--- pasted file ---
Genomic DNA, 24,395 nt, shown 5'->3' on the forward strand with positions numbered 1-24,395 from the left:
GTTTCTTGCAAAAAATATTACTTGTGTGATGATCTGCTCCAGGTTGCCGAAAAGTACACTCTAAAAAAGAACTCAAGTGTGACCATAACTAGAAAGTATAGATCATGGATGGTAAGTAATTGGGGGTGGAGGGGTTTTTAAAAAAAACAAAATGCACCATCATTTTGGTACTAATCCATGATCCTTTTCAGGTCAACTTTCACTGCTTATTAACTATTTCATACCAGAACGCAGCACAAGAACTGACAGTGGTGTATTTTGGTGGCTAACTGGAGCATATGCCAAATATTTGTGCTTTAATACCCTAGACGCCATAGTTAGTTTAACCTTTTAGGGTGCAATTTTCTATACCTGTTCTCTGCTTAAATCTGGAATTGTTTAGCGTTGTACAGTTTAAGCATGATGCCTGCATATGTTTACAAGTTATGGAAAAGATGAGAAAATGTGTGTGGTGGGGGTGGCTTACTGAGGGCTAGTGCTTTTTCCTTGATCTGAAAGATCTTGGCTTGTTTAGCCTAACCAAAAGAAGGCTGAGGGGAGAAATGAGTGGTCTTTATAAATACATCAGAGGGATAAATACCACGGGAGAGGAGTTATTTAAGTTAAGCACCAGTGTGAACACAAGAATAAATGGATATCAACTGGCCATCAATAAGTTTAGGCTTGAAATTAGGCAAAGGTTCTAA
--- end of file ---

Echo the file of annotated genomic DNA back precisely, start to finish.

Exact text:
Genomic DNA, 24,395 nt, shown 5'->3' on the forward strand with positions numbered 1-24,395 from the left:
GTTTCTTGCAAAAAATATTACTTGTGTGATGATCTGCTCCAGGTTGCCGAAAAGTACACTCTAAAAAAGAACTCAAGTGTGACCATAACTAGAAAGTATAGATCATGGATGGTAAGTAATTGGGGGTGGAGGGGTTTTTAAAAAAAACAAAATGCACCATCATTTTGGTACTAATCCATGATCCTTTTCAGGTCAACTTTCACTGCTTATTAACTATTTCATACCAGAACGCAGCACAAGAACTGACAGTGGTGTATTTTGGTGGCTAACTGGAGCATATGCCAAATATTTGTGCTTTAATACCCTAGACGCCATAGTTAGTTTAACCTTTTAGGGTGCAATTTTCTATACCTGTTCTCTGCTTAAATCTGGAATTGTTTAGCGTTGTACAGTTTAAGCATGATGCCTGCATATGTTTACAAGTTATGGAAAAGATGAGAAAATGTGTGTGGTGGGGGTGGCTTACTGAGGGCTAGTGCTTTTTCCTTGATCTGAAAGATCTTGGCTTGTTTAGCCTAACCAAAAGAAGGCTGAGGGGAGAAATGAGTGGTCTTTATAAATACATCAGAGGGATAAATACCACGGGAGAGGAGTTATTTAAGTTAAGCACCAGTGTGAACACAAGAATAAATGGATATCAACTGGCCATCAATAAGTTTAGGCTTGAAATTAGGCAAAGGTTCTAA